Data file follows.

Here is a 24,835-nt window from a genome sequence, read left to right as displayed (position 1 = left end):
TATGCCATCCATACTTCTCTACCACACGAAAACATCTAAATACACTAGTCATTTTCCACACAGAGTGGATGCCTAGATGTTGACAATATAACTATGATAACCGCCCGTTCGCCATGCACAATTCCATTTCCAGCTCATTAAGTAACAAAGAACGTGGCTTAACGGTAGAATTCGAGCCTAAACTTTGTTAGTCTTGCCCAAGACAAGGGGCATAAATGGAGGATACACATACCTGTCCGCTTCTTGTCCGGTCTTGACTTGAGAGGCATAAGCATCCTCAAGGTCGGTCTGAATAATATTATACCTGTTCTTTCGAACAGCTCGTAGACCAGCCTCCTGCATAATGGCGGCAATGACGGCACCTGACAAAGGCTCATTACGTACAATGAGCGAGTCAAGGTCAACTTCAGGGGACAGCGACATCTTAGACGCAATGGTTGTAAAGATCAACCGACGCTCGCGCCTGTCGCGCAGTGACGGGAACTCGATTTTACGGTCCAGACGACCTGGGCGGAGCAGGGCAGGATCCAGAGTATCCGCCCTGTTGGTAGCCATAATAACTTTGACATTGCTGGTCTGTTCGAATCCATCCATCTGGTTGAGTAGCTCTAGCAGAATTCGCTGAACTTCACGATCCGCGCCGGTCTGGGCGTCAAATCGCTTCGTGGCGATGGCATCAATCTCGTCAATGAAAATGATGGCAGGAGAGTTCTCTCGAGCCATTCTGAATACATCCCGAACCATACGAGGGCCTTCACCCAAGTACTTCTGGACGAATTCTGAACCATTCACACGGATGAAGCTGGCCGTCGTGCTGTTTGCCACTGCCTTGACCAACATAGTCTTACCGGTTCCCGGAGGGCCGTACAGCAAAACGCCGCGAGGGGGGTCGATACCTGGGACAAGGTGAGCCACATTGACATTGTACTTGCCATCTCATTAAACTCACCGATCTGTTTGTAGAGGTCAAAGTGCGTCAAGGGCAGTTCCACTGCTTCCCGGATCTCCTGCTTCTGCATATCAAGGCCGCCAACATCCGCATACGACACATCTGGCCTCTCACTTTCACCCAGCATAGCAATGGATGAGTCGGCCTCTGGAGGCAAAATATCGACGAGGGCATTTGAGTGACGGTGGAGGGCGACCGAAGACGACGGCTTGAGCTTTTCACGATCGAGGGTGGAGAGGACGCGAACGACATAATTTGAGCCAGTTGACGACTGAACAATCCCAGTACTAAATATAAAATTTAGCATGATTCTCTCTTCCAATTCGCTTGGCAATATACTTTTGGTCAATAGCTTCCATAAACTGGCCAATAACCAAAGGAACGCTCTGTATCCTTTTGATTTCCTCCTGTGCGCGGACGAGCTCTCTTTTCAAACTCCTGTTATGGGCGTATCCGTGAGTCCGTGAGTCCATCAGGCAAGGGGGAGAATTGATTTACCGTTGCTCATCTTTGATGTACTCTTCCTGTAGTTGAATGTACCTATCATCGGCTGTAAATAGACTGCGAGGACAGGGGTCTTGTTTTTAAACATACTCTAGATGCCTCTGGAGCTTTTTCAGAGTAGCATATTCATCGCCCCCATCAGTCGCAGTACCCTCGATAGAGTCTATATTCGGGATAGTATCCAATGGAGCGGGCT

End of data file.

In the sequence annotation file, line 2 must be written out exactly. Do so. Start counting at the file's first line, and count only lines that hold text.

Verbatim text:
TATGCCATCCATACTTCTCTACCACACGAAAACATCTAAATACACTAGTCATTTTCCACACAGAGTGGATGCCTAGATGTTGACAATATAACTATGATAACCGCCCGTTCGCCATGCACAATTCCATTTCCAGCTCATTAAGTAACAAAGAACGTGGCTTAACGGTAGAATTCGAGCCTAAACTTTGTTAGTCTTGCCCAAGACAAGGGGCATAAATGGAGGATACACATACCTGTCCGCTTCTTGTCCGGTCTTGACTTGAGAGGCATAAGCATCCTCAAGGTCGGTCTGAATAATATTATACCTGTTCTTTCGAACAGCTCGTAGACCAGCCTCCTGCATAATGGCGGCAATGACGGCACCTGACAAAGGCTCATTACGTACAATGAGCGAGTCAAGGTCAACTTCAGGGGACAGCGACATCTTAGACGCAATGGTTGTAAAGATCAACCGACGCTCGCGCCTGTCGCGCAGTGACGGGAACTCGATTTTACGGTCCAGACGACCTGGGCGGAGCAGGGCAGGATCCAGAGTATCCGCCCTGTTGGTAGCCATAATAACTTTGACATTGCTGGTCTGTTCGAATCCATCCATCTGGTTGAGTAGCTCTAGCAGAATTCGCTGAACTTCACGATCCGCGCCGGTCTGGGCGTCAAATCGCTTCGTGGCGATGGCATCAATCTCGTCAATGAAAATGATGGCAGGAGAGTTCTCTCGAGCCATTCTGAATACATCCCGAACCATACGAGGGCCTTCACCCAAGTACTTCTGGACGAATTCTGAACCATTCACACGGATGAAGCTGGCCGTCGTGCTGTTTGCCACTGCCTTGACCAACATAGTCTTACCGGTTCCCGGAGGGCCGTACAGCAAAACGCCGCGAGGGGGGTCGATACCTGGGACAAGGTGAGCCACATTGACATTGTACTTGCCATCTCATTAAACTCACCGATCTGTTTGTAGAGGTCAAAGTGCGTCAAGGGCAGTTCCACTGCTTCCCGGATCTCCTGCTTCTGCATATCAAGGCCGCCAACATCCGCATACGACACATCTGGCCTCTCACTTTCACCCAGCATAGCAATGGATGAGTCGGCCTCTGGAGGCAAAATATCGACGAGGGCATTTGAGTGACGGTGGAGGGCGACCGAAGACGACGGCTTGAGCTTTTCACGATCGAGGGTGGAGAGGACGCGAACGACATAATTTGAGCCAGTTGACGACTGAACAATCCCAGTACTAAATATAAAATTTAGCATGATTCTCTCTTCCAATTCGCTTGGCAATATACTTTTGGTCAATAGCTTCCATAAACTGGCCAATAACCAAAGGAACGCTCTGTATCCTTTTGATTTCCTCCTGTGCGCGGACGAGCTCTCTTTTCAAACTCCTGTTATGGGCGTATCCGTGAGTCCGTGAGTCCATCAGGCAAGGGGGAGAATTGATTTACCGTTGCTCATCTTTGATGTACTCTTCCTGTAGTTGAATGTACCTATCATCGGCTGTAAATAGACTGCGAGGACAGGGGTCTTGTTTTTAAACATACTCTAGATGCCTCTGGAGCTTTTTCAGAGTAGCATATTCATCGCCCCCATCAGTCGCAGTACCCTCGATAGAGTCTATATTCGGGATAGTATCCAATGGAGCGGGCT